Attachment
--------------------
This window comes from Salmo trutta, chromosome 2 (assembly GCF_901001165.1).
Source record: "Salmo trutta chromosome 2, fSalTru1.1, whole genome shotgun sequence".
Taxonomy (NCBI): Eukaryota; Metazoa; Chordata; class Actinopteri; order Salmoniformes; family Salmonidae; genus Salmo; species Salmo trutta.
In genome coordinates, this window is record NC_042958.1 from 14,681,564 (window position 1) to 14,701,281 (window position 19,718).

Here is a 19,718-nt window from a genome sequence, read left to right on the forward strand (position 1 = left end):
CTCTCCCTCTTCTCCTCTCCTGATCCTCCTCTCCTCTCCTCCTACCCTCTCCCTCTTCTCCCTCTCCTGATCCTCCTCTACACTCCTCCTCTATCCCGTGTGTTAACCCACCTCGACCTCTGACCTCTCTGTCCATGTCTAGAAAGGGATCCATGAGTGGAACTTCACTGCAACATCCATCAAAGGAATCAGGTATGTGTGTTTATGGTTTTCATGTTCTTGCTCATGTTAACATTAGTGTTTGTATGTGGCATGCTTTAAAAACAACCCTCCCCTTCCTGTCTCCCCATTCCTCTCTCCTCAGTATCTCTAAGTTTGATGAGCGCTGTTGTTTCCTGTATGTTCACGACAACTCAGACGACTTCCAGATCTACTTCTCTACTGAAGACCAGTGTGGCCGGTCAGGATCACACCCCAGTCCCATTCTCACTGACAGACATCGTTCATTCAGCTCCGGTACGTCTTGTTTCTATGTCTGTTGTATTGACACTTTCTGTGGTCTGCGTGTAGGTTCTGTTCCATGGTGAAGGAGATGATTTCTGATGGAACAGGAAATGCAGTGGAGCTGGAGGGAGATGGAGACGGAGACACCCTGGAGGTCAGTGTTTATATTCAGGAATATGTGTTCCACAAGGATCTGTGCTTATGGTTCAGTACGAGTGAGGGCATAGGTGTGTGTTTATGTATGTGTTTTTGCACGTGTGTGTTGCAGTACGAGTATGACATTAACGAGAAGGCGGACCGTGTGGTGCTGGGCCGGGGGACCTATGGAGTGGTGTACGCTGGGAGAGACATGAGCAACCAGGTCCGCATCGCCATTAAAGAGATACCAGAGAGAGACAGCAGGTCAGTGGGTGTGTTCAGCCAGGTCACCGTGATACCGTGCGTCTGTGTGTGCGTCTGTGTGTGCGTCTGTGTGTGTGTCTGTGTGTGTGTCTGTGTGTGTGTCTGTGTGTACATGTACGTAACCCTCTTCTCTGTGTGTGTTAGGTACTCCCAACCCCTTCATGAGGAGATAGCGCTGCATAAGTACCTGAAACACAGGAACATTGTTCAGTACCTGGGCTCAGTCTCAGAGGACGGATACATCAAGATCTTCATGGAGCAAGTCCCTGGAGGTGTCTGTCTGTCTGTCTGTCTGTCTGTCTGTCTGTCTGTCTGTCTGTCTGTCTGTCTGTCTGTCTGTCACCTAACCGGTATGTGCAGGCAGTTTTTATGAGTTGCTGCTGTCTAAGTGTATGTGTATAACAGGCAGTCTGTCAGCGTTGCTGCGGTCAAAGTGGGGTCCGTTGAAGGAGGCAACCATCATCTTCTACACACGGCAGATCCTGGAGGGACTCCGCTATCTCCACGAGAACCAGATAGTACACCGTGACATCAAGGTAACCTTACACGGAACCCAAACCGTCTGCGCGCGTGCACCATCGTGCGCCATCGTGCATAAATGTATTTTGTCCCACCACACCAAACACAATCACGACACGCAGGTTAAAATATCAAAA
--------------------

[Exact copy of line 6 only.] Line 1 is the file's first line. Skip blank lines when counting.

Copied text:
CTCTCCCTCTTCTCCTCTCCTGATCCTCCTCTCCTCTCCTCCTACCCTCTCCCTCTTCTCCCTCTCCTGATCCTCCTCTACACTCCTCCTCTATCCCGTGTGTTAACCCACCTCGACCTCTGACCTCTCTGTCCATGTCTAGAAAGGGATCCATGAGTGGAACTTCACTGCAACATCCATCAAAGGAATCAGGTATGTGTGTTTATGGTTTTCATGTTCTTGCTCATGTTAACATTAGTGTTTGTATGTGGCATGCTTTAAAAACAACCCTCCCCTTCCTGTCTCCCCATTCCTCTCTCCTCAGTATCTCTAAGTTTGATGAGCGCTGTTGTTTCCTGTATGTTCACGACAACTCAGACGACTTCCAGATCTACTTCTCTACTGAAGACCAGTGTGGCCGGTCAGGATCACACCCCAGTCCCATTCTCACTGACAGACATCGTTCATTCAGCTCCGGTACGTCTTGTTTCTATGTCTGTTGTATTGACACTTTCTGTGGTCTGCGTGTAGGTTCTGTTCCATGGTGAAGGAGATGATTTCTGATGGAACAGGAAATGCAGTGGAGCTGGAGGGAGATGGAGACGGAGACACCCTGGAGGTCAGTGTTTATATTCAGGAATATGTGTTCCACAAGGATCTGTGCTTATGGTTCAGTACGAGTGAGGGCATAGGTGTGTGTTTATGTATGTGTTTTTGCACGTGTGTGTTGCAGTACGAGTATGACATTAACGAGAAGGCGGACCGTGTGGTGCTGGGCCGGGGGACCTATGGAGTGGTGTACGCTGGGAGAGACATGAGCAACCAGGTCCGCATCGCCATTAAAGAGATACCAGAGAGAGACAGCAGGTCAGTGGGTGTGTTCAGCCAGGTCACCGTGATACCGTGCGTCTGTGTGTGCGTCTGTGTGTGCGTCTGTGTGTGTGTCTGTGTGTGTGTCTGTGTGTGTGTCTGTGTGTACATGTACGTAACCCTCTTCTCTGTGTGTGTTAGGTACTCCCAACCCCTTCATGAGGAGATAGCGCTGCATAAGTACCTGAAACACAGGAACATTGTTCAGTACCTGGGCTCAGTCTCAGAGGACGGATACATCAAGATCTTCATGGAGCAAGTCCCTGGAGGTGTCTGTCTGTCTGTCTGTCTGTCTGTCTGTCTGTCTGTCTGTCTGTCTGTCTGTCTGTCTGTCTGTCACCTAACCGGTATGTGCAGGCAGTTTTTATGAGTTGCTGCTGTCTAAGTGTATGTGTATAACAGGCAGTCTGTCAGCGTTGCTGCGGTCAAAGTGGGGTCCGTTGAAGGAGGCAACCATCATCTTCTACACACGGCAGATCCTGGAGGGACTCCGCTATCTCCACGAGAACCAGATAGTACACCGTGACATCAAGGTAACCTTACACGGAACCCAAACCGTCTGCGCGCGTGCACCATCGTGCGCCATCGTGCATAAATGTATTTTGTCCCACCACACCAAACACAATCACGACACGCAGGTTAAAATATCAAAA